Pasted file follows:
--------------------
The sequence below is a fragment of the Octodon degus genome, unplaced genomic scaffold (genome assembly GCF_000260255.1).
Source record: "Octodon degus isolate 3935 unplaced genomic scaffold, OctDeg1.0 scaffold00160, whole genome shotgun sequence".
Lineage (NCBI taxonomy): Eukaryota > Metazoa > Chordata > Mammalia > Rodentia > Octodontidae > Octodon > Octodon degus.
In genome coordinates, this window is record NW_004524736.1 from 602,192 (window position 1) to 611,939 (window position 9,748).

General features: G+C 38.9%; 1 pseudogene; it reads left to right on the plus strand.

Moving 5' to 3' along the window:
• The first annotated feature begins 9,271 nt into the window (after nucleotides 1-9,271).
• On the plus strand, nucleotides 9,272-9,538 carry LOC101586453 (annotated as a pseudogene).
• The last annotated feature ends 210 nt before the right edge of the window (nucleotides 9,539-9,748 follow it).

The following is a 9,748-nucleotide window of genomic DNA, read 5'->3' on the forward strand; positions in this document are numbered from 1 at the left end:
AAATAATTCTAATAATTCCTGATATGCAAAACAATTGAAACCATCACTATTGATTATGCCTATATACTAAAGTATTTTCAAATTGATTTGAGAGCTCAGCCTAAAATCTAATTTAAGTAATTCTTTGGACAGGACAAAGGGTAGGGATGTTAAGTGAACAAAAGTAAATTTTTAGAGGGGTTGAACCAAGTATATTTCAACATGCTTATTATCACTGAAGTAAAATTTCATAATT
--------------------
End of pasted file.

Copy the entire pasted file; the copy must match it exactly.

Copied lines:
The sequence below is a fragment of the Octodon degus genome, unplaced genomic scaffold (genome assembly GCF_000260255.1).
Source record: "Octodon degus isolate 3935 unplaced genomic scaffold, OctDeg1.0 scaffold00160, whole genome shotgun sequence".
Lineage (NCBI taxonomy): Eukaryota > Metazoa > Chordata > Mammalia > Rodentia > Octodontidae > Octodon > Octodon degus.
In genome coordinates, this window is record NW_004524736.1 from 602,192 (window position 1) to 611,939 (window position 9,748).

General features: G+C 38.9%; 1 pseudogene; it reads left to right on the plus strand.

Moving 5' to 3' along the window:
• The first annotated feature begins 9,271 nt into the window (after nucleotides 1-9,271).
• On the plus strand, nucleotides 9,272-9,538 carry LOC101586453 (annotated as a pseudogene).
• The last annotated feature ends 210 nt before the right edge of the window (nucleotides 9,539-9,748 follow it).

The following is a 9,748-nucleotide window of genomic DNA, read 5'->3' on the forward strand; positions in this document are numbered from 1 at the left end:
AAATAATTCTAATAATTCCTGATATGCAAAACAATTGAAACCATCACTATTGATTATGCCTATATACTAAAGTATTTTCAAATTGATTTGAGAGCTCAGCCTAAAATCTAATTTAAGTAATTCTTTGGACAGGACAAAGGGTAGGGATGTTAAGTGAACAAAAGTAAATTTTTAGAGGGGTTGAACCAAGTATATTTCAACATGCTTATTATCACTGAAGTAAAATTTCATAATT